|Check out the interactive version here|
by using `DataMaps`, a library that uses `d3.js` to produce interactive maps (you can check out the library's documentation here). Rather than needing to source your geo data from scratch and process it using command line tools like `ogr2ogr` and `topojson`, then render your polygons and boundaries, and ultimately add labels and locations to your map, I'll to through a more agile process. In addition, we'll go ahead and query a live-updating JSON data source within our visualization script. This will allow for our data visualization to fetch the latest version of the earthquake data each time that it is rendered.
First, let's create the HTML structure for our visualization:
We've created a div element onto which our script will bind SVG objects to create our map. We've also included the dependecies that we will be needing (`jQuery`, `d3.js`, `topojson` and `DataMaps`). We'll now start filling in the script tags on lines 21-23:
We wrap our entire script in a document ready function to ensure that it doesn't run until our DOM is ready. Then, we use the `d3.json` function to read in our data from the USGS earthquake GeoJSON feed. For more information about this feed, check out their docs here. We then create a var called map which is a new `Datamap` object. This object will actually render our map based on the configurations that we pass on to it. This is great so far, but it will not include the bubbles that indicate where recent earthquakes have occurred. To do that, we'll have to add another set of functions at line 25 - 26:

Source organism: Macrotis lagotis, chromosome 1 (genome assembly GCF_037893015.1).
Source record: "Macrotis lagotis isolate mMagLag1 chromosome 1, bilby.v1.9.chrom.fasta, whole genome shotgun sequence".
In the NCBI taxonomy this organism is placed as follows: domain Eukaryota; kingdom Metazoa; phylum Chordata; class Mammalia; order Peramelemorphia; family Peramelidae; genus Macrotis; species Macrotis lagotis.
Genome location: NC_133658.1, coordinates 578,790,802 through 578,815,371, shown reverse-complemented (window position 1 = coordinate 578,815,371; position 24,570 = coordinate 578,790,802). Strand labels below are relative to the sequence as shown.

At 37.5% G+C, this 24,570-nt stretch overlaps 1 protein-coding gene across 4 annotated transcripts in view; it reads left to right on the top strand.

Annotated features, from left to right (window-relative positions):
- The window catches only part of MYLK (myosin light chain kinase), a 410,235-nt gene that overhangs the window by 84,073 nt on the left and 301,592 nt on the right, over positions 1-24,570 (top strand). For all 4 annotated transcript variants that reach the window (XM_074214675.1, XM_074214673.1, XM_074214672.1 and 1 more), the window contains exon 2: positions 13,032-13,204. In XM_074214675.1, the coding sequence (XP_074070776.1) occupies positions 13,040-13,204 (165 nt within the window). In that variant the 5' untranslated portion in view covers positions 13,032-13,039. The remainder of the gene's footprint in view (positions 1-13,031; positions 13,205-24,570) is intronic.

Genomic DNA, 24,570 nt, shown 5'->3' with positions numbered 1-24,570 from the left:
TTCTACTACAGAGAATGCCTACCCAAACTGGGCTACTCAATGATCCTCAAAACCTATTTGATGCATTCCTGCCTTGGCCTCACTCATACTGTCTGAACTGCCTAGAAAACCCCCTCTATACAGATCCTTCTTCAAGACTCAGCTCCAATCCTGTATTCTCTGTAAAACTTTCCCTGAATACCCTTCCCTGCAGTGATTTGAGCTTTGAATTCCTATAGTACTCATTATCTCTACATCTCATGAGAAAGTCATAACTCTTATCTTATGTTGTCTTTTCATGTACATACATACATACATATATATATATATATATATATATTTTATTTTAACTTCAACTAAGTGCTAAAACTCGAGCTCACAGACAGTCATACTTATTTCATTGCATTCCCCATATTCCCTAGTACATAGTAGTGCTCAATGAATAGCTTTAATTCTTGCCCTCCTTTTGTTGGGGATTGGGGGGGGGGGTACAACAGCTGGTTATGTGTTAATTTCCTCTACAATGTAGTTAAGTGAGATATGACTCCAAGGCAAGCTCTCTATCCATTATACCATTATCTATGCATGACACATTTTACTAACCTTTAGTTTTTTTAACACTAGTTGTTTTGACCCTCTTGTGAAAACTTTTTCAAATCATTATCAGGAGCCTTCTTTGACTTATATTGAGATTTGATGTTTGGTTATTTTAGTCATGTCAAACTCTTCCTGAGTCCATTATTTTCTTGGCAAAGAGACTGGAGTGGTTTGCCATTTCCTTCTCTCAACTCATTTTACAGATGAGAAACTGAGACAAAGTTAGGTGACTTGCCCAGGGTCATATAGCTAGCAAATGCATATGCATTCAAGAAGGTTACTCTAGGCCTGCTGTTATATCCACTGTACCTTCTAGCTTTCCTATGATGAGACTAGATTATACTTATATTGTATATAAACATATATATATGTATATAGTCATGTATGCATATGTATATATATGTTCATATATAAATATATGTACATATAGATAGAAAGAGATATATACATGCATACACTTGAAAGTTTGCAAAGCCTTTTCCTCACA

Line 1: We create an array that will hold the data for the earthquake bubbles that we will add to the map.
Lines 3-13: We create a function that creats a bubble object with the attributes that we will be needing in order to place these on the map. This includes the latitude and longitude, which our `dataMap` object will use to plot the bubbles in their correct location when we pass the array to `map.bubbles()`.
Lines 15-19: We iterate through our data set, calling the `getBubble` function at each data point. This pushes a `bubble` item onto our array with the correct data for each point.
Lines 22-26: We finally pass the `bubble_array` to `map.bubbles`. We also go ahead and specify the `popupTemplate` var, which tells our map what to render when we hover over.
And we're done! You can see the full code snippet on Github here and the live example here.